Commercial Lease Clauses

August 2020

At some point in your business operation, you will become a party to a commercial lease agreement.  Whether a commercial landlord, or tenant, there are five basic elements of commercial lease agreements that you should be aware of to ensure your agreement meets all the legal criteria necessary.  Below we will identify the five essential clauses in your commercial lease agreement and how to make sure the clauses are drafted to meet all your needs.

  • Parties clause:  this clause should clearly lay out both the landlord and tenant in the agreement.  The commercial business at hand should be named according to their registration with the Oregon Secretary of State Corporation Division, as well as any designations as a corporation, LLC, LLP, etc.  If the corporation or LLC is the tenant, is there a personal guaranty?  If so, make sure the personal guaranty is clearly identified and signed correctly. 
  • Premises clause:  this clause lists the street address or unit of the relevant property.  Should an entire building be leased, the street address is sufficient; however, if the lease pertains only to a specific office space, condominium, or room, that should be detailed here.  You should also describe any other areas of access for the tenant, including, for example, parking lots, common areas, elevators, service elevators, and/or utility closets.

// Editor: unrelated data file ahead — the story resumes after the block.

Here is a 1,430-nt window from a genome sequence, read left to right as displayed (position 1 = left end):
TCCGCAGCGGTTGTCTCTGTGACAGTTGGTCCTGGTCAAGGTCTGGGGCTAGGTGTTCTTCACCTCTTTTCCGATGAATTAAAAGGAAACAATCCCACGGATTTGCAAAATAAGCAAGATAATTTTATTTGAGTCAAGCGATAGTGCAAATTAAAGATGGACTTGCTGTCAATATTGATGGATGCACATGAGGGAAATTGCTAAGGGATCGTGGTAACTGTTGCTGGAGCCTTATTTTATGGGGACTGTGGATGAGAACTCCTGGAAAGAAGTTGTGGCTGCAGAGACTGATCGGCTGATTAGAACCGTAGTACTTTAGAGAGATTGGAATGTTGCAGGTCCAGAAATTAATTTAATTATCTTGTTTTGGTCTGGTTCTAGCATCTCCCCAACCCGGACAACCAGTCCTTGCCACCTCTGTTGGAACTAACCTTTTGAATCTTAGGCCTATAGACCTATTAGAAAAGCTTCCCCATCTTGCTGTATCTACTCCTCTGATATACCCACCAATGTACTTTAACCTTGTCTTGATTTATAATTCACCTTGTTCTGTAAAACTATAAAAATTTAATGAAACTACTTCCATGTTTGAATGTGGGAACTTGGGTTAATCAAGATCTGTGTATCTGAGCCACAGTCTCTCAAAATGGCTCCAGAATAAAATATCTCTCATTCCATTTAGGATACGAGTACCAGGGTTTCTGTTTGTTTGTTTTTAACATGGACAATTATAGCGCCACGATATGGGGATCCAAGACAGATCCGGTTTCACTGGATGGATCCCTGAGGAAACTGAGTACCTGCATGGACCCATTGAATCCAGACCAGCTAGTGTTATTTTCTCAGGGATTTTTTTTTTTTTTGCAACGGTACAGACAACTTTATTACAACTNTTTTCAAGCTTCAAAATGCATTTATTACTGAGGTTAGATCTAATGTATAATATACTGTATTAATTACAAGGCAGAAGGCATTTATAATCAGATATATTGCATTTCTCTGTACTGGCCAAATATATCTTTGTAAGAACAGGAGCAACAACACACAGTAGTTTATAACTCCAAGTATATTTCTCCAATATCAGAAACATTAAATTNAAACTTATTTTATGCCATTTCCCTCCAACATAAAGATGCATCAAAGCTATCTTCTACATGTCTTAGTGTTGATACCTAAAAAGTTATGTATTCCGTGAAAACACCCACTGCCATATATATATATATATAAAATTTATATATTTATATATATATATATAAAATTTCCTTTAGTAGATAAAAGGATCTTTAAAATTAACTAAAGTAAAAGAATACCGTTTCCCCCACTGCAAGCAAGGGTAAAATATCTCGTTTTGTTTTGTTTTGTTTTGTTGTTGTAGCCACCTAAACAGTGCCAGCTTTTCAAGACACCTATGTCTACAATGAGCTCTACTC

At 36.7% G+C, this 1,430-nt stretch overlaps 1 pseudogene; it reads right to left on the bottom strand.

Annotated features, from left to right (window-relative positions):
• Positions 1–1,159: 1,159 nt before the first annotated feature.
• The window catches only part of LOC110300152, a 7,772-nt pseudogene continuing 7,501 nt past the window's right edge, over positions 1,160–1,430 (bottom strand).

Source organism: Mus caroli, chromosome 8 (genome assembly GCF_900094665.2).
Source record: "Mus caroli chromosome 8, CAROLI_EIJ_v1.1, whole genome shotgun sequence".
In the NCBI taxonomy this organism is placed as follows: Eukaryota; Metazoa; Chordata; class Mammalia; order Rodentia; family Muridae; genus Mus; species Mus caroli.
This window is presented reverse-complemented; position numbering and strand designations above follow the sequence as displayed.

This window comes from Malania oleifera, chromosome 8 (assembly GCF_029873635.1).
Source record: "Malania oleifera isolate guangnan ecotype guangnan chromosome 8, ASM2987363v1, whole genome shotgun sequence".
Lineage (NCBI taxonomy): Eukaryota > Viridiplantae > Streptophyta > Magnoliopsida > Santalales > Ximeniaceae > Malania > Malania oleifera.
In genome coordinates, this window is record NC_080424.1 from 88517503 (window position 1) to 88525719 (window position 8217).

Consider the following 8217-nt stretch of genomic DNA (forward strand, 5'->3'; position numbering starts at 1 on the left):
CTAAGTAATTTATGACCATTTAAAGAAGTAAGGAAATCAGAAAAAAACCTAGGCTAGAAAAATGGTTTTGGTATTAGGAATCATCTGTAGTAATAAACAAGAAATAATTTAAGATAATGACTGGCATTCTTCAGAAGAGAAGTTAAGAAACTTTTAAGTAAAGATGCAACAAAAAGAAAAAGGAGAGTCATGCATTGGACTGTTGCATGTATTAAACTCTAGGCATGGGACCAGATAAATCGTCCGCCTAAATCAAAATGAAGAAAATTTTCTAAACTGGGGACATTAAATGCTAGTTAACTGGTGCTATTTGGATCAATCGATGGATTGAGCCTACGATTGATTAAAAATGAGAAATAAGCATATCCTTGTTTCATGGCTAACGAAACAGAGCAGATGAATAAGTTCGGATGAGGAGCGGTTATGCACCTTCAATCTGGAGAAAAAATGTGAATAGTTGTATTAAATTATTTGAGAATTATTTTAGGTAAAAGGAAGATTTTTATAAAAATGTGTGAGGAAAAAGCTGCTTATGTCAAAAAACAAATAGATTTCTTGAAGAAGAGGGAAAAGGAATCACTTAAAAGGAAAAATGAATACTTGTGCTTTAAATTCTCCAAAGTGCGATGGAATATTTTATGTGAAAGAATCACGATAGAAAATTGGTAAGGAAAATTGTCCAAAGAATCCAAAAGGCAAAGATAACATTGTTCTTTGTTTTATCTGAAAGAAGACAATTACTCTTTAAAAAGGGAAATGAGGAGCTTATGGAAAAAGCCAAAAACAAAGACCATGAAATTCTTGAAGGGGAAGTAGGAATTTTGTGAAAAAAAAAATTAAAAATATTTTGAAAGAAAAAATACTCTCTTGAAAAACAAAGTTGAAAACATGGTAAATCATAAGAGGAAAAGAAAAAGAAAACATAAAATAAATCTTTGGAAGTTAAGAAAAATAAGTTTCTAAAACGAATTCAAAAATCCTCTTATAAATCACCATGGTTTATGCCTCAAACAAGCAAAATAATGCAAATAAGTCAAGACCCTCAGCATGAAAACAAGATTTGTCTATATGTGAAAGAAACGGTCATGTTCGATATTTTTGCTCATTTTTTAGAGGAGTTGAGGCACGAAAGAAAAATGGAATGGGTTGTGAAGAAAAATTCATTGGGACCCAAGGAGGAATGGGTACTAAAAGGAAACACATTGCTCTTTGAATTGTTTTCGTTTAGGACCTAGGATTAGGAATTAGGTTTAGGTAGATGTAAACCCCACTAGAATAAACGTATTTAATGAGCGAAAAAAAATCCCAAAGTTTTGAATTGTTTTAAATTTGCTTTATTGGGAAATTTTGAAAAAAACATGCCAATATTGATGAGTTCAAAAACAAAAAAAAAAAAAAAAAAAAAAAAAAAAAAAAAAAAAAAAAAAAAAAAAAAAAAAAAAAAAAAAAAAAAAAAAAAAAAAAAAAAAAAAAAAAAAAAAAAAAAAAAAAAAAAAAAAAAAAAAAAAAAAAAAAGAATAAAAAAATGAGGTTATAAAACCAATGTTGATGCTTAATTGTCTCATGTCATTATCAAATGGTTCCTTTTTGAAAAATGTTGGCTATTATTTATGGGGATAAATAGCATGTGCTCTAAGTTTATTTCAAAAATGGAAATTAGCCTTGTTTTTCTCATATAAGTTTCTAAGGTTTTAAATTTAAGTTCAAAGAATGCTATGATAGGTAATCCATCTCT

• Rent clause:  this clause specifies the amount of rent to be paid and all other circumstances regarding its payment, as well as any utilities or other expenses to be paid.  Is the rent Triple Net (“NNN”)?  If not, clearly spell out what the landlord and the tenant are responsible for.  If the lease is not NNN, are there any fees or maintenance costs for common areas or improvements shall also be included in the rent amount?  If so, how will those be calculated? 
  • Term clause: this clause addresses the beginning and end dates of the lease, as well as any renewal options being granted.  If the tenant has a chance to extend the lease’s term, then clearly identified how and when the tenant has to do this.  
  • Use clause:  finally, this clause does exactly what it sounds like—it describes the permitted use of the space by the tenant.  It may very well detail the exact kind of business being operated, the products and services offered, and any other permitted or prohibited use of the rental property.

While these key elements in commercial lease agreements do seem rather straightforward, it is important to have legal counsel either review your agreement, or prepare the agreement on your behalf.  Experienced legal counsel will have a deeper understanding of any regional issues, as well as any desired or, in the alternative, superfluous clauses, in your agreement so that the document can help you reach all your business goals. 

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